Is Too Much Screen Time Harmful to My Children's Eyes?
With the increase in digital technology, you’ll often find children in front of the TV, a computer, a gadget, or a smartphone.
According to a Common Sense Media survey, kids under the age of 8 years old spend at least 2 hours a day with screen media. Digital screen time gets tripled for those aged 8 to 10 years old, and kids in middle school or high school may spend a minimum of 9 hours a day. Whether it’s for education or entertainment, kids and technology are inseparable.
If you’re wondering whether your kids’ screen time will cause problems with their vision, the answer is a resounding YES. If your child is experiencing any of the following symptoms below, your child may be suffering from Computer Vision Syndrome or Digital Eye Strain:
- Blurred vision
- Problems shifting focus to items at a distance
- Eye fatigue
- Neck and shoulder pain
Compared to adults, kids are more likely to deal with digital eye strain because most often they are unaware that they are having problems and are more likely to forget the length of time they’ve spent in front of the screen without taking any breaks. Also, children usually think that everyone sees the same way they do making their vision problems go undetected and untreated.
Electronic gadgets are, again, great for education and leisure. Rather than banish them, it would be better to train your kids to moderate their use of them. Here are a few tips you can do to get started:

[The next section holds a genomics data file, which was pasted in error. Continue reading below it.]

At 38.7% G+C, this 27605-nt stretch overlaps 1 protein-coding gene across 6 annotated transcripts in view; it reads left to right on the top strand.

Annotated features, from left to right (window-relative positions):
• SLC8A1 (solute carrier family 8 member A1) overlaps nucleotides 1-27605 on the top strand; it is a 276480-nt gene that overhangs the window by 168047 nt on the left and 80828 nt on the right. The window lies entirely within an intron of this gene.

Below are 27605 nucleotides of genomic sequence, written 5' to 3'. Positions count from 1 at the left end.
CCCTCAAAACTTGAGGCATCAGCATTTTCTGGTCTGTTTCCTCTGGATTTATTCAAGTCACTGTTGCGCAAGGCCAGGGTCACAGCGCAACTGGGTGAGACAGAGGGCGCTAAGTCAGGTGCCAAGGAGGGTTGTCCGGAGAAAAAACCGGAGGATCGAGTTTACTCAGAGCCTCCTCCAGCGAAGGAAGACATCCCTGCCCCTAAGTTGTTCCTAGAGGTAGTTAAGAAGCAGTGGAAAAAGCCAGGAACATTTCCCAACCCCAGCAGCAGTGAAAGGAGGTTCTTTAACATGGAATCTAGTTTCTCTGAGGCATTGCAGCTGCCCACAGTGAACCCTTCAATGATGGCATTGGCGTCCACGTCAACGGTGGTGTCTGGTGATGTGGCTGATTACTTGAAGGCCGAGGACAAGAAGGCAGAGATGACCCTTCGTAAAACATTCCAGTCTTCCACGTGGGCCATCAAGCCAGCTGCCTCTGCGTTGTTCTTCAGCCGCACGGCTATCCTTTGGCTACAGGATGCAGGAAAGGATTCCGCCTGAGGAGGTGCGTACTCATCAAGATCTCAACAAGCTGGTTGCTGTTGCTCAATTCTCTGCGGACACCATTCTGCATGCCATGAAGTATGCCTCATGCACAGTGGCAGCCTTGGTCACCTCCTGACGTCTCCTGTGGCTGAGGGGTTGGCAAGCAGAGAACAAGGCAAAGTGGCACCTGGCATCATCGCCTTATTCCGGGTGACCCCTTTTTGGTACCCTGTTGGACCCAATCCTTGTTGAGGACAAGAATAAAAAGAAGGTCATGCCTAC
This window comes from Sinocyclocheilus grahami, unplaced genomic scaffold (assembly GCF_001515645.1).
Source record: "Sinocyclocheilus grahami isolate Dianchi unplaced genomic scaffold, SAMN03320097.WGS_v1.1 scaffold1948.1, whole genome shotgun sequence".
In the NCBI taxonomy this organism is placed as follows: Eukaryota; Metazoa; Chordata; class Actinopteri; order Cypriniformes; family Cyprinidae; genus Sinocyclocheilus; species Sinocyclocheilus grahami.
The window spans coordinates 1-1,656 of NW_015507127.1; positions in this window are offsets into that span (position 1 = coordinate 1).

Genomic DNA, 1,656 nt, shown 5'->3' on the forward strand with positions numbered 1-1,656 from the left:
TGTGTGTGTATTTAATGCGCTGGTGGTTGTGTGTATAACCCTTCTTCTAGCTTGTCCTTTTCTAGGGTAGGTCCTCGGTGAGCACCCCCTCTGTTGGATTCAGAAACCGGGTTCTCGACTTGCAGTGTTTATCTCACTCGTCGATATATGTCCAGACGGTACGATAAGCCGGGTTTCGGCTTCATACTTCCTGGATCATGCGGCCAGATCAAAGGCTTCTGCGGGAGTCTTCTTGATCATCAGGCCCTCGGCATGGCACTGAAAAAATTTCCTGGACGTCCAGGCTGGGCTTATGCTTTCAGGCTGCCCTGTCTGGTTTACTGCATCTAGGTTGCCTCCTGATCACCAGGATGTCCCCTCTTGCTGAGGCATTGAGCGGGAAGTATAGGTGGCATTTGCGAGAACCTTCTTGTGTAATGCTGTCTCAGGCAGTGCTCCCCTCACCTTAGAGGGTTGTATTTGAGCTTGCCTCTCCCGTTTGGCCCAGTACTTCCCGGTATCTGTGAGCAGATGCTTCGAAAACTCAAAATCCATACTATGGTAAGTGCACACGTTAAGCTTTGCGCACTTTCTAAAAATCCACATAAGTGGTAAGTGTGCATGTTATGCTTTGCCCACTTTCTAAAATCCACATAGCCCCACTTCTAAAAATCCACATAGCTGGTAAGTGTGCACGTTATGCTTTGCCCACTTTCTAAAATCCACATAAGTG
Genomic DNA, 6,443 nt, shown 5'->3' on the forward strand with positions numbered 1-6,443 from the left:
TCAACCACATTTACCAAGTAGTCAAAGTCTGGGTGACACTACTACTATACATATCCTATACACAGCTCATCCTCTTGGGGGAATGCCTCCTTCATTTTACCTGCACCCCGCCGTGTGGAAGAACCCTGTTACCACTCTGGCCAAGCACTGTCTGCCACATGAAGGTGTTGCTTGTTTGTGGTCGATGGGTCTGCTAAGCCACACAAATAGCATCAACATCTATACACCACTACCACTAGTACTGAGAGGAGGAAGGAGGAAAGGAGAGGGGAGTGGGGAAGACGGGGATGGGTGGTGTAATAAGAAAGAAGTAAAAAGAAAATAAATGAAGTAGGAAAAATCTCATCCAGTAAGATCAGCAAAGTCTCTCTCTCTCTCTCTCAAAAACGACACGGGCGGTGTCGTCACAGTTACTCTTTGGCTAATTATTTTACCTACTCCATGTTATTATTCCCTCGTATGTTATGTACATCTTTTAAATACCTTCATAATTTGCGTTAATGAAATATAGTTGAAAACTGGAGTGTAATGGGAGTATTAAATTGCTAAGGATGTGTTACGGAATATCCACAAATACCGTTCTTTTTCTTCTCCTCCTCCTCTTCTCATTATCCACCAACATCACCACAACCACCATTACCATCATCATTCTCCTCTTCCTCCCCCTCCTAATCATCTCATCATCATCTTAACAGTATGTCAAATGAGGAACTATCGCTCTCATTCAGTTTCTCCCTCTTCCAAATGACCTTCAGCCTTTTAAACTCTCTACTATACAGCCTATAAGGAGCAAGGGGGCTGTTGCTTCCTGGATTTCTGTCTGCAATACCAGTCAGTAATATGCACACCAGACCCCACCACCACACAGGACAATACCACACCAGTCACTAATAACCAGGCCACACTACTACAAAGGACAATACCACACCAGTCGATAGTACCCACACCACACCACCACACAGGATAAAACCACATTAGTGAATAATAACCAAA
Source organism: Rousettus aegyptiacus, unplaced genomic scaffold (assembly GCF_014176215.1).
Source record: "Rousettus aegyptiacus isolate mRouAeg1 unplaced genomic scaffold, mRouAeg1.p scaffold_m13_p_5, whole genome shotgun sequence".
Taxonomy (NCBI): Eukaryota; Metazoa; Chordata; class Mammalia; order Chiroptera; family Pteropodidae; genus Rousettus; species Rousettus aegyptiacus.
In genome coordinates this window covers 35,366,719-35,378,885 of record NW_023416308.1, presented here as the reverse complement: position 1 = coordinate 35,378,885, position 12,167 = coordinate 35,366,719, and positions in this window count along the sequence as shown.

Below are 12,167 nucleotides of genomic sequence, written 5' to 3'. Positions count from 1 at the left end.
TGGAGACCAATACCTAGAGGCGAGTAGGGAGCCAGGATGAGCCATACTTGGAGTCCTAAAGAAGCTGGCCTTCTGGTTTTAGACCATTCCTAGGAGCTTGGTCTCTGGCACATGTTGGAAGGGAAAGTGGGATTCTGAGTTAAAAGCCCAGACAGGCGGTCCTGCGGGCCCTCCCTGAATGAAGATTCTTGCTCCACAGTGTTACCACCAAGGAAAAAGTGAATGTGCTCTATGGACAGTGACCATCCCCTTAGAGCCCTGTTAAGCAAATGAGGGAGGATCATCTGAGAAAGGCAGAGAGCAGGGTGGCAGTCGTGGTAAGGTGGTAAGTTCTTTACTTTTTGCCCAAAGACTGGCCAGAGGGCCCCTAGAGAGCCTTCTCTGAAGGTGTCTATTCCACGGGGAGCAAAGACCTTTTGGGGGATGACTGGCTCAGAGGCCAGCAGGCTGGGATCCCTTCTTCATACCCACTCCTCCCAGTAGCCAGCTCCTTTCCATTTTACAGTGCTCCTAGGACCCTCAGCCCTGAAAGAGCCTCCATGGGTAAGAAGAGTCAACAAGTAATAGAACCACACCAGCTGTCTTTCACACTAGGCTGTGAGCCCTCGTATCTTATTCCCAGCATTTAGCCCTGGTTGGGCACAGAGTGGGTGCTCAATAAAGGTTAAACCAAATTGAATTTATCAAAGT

- Limit their use of digital devices with experts saying the maximum screen time should be 2 hours a day.
- Teach them the 20-20-20 rule. Every 20 minutes, they should take a break for 20 seconds and look at an object 20 feet away.
- Correct their manner of holding their handheld devices making sure that they learn proper positioning.
- Adjust the device’s brightness, enable night mode, and increase text size on the screen.
- Remind them to blink their eyes more often to keep them moist.
- Create a bedtime routine. Since screen time affects the natural sleep cycle, turn off all devices at least 1 hour before bedtime and charge them outside the bedroom to avoid any temptation.
- Invest in kids’ blue light blockers to protect their eyes. Check our new kids' blue blockers here.
- Schedule routine eye check-ups
Our kids did not develop this habit of excessive screen time on their own. Most often, they model their behavior from our own. Monkey sees, monkey does. As parents, it would be best to set a good example for our kids. These tips will be more successful if we model good habits and follow the tips mentioned above in front of our kids.
The Empire & Co Team